Creating Harmony in the Workforce
To combat the toxic environment set by today's political and cultural divide and debate at your place of work, it's essential to know how to get along with others, despite differences in opinion. According to a 2020 census, the United States population is more racially and ethnically diverse than ten years ago. With such diversity and differences, it's essential to be kind to everyone.
We have ten steps for you spanning over ten days to help you understand the reasons for keeping harmony at work. Along with this, we'll provide you with a question as a journal prompt to answer. As you write down the answer in your journal, you'll go through your emotions and feelings and work your way to understand better not just your perspective on life but also of the people you work with. Here is a glimpse into the next 10 days:
- How to understand other's perspectives
- How to ask questions without offending
- How to mindfully listen
- How to reset the tone of the conversation
- How to develop your relational agility
- How to respect others political boundaries
- How to develop work friendships
- How to develop strong people skills
- How to agree to disagree
- How to celebrate the process!
Step 1: Understand Others' Perspectives
A routine conversation can quickly devolve into a verbal war if there isn't a basic level of comprehension and respect for another's point of view. And, while it is critical to learn how to communicate your point of view effectively, it is critical to comprehend someone else's. If you interact with people who agree with you, you may be missing out on crucial information. For example, if someone believes in the Second Amendment, you might want to stop to think why they think that way.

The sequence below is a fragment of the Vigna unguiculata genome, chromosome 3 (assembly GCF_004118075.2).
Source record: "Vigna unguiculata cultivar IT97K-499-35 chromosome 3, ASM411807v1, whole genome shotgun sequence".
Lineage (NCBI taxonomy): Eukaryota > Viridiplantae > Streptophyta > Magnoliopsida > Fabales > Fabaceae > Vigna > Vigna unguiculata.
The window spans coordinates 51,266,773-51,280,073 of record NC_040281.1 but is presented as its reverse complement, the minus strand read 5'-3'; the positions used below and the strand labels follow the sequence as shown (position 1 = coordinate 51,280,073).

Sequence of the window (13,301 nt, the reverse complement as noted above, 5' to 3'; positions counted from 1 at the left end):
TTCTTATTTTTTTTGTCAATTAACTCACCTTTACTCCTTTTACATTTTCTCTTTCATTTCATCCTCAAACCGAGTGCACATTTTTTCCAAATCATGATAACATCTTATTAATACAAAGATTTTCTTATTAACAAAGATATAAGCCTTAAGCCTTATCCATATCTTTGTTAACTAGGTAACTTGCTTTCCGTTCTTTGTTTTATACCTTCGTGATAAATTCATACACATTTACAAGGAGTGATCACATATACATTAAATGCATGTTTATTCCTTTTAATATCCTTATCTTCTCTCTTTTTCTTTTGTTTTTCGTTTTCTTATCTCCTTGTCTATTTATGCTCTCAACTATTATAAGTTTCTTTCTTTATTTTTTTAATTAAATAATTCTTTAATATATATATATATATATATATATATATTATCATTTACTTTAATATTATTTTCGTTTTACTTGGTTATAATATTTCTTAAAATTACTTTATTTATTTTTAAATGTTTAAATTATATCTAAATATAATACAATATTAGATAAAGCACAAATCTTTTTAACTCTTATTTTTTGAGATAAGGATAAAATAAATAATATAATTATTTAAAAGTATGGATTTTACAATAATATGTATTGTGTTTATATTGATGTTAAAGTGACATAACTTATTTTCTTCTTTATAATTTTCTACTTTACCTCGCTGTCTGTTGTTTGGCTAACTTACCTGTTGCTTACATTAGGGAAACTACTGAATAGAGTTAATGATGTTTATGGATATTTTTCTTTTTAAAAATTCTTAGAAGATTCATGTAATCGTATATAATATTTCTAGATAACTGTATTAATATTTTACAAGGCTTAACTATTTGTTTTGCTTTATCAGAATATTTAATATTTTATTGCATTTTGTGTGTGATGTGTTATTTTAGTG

Step 2: Ask Questions
Asking your coworkers questions will not only help you learn things about them in-depth, but they will also help you create relationships. When you inquire about a coworker's personal and professional aspirations or standard requirements, you demonstrate that you care about them. Allow them to tell you about their lives before you tell them about yours. Your employees will associate you with being a good communicator if you ask questions and encourage open conversation. They are more inclined to come to you with worries, joys, or when they need someone to listen to them.
Step 3: Mindfully Listen
This should be self-evident, but I believe it is worth emphasizing. Listening actively implies paying attention to what the other person is saying to comprehend what they are saying. Anyone would be turned off if they believed they were being heard to have their words flung back at them. That would pull someone further away from not only the person with whom they're disputing but also the subject of their argument. So, as unpleasant as it may be, listen first and foremost to comprehend, as much as you may want to rush in and correct.
Step 4: Reset The Tone